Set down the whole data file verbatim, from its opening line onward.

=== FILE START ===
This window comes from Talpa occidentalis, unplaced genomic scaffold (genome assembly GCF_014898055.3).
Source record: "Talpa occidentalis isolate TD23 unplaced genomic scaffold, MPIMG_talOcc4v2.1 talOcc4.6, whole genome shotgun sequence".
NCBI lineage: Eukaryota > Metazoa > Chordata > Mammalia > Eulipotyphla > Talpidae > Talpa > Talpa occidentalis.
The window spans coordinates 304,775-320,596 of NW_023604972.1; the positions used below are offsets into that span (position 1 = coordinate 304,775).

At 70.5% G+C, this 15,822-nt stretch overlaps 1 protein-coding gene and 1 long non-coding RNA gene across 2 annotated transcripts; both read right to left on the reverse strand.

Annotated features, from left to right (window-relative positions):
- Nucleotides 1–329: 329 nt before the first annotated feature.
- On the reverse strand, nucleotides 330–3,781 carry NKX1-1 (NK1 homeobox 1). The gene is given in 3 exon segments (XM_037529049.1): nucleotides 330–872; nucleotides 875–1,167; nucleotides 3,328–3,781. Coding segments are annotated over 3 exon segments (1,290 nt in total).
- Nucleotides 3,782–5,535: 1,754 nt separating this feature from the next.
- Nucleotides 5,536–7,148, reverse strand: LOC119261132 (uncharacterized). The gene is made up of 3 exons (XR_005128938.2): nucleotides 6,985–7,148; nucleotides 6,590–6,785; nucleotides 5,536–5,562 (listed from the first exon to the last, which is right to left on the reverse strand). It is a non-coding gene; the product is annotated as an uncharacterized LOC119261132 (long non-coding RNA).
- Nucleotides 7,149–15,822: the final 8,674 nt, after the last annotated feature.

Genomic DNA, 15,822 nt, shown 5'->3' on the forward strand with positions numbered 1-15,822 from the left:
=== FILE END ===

This window comes from Talpa occidentalis, unplaced genomic scaffold (genome assembly GCF_014898055.3).
Source record: "Talpa occidentalis isolate TD23 unplaced genomic scaffold, MPIMG_talOcc4v2.1 talOcc4.6, whole genome shotgun sequence".
NCBI lineage: Eukaryota > Metazoa > Chordata > Mammalia > Eulipotyphla > Talpidae > Talpa > Talpa occidentalis.
The window spans coordinates 304,775-320,596 of NW_023604972.1; the positions used below are offsets into that span (position 1 = coordinate 304,775).

At 70.5% G+C, this 15,822-nt stretch overlaps 1 protein-coding gene and 1 long non-coding RNA gene across 2 annotated transcripts; both read right to left on the reverse strand.

Annotated features, from left to right (window-relative positions):
- Nucleotides 1–329: 329 nt before the first annotated feature.
- On the reverse strand, nucleotides 330–3,781 carry NKX1-1 (NK1 homeobox 1). The gene is given in 3 exon segments (XM_037529049.1): nucleotides 330–872; nucleotides 875–1,167; nucleotides 3,328–3,781. Coding segments are annotated over 3 exon segments (1,290 nt in total).
- Nucleotides 3,782–5,535: 1,754 nt separating this feature from the next.
- Nucleotides 5,536–7,148, reverse strand: LOC119261132 (uncharacterized). The gene is made up of 3 exons (XR_005128938.2): nucleotides 6,985–7,148; nucleotides 6,590–6,785; nucleotides 5,536–5,562 (listed from the first exon to the last, which is right to left on the reverse strand). It is a non-coding gene; the product is annotated as an uncharacterized LOC119261132 (long non-coding RNA).
- Nucleotides 7,149–15,822: the final 8,674 nt, after the last annotated feature.

Genomic DNA, 15,822 nt, shown 5'->3' on the forward strand with positions numbered 1-15,822 from the left: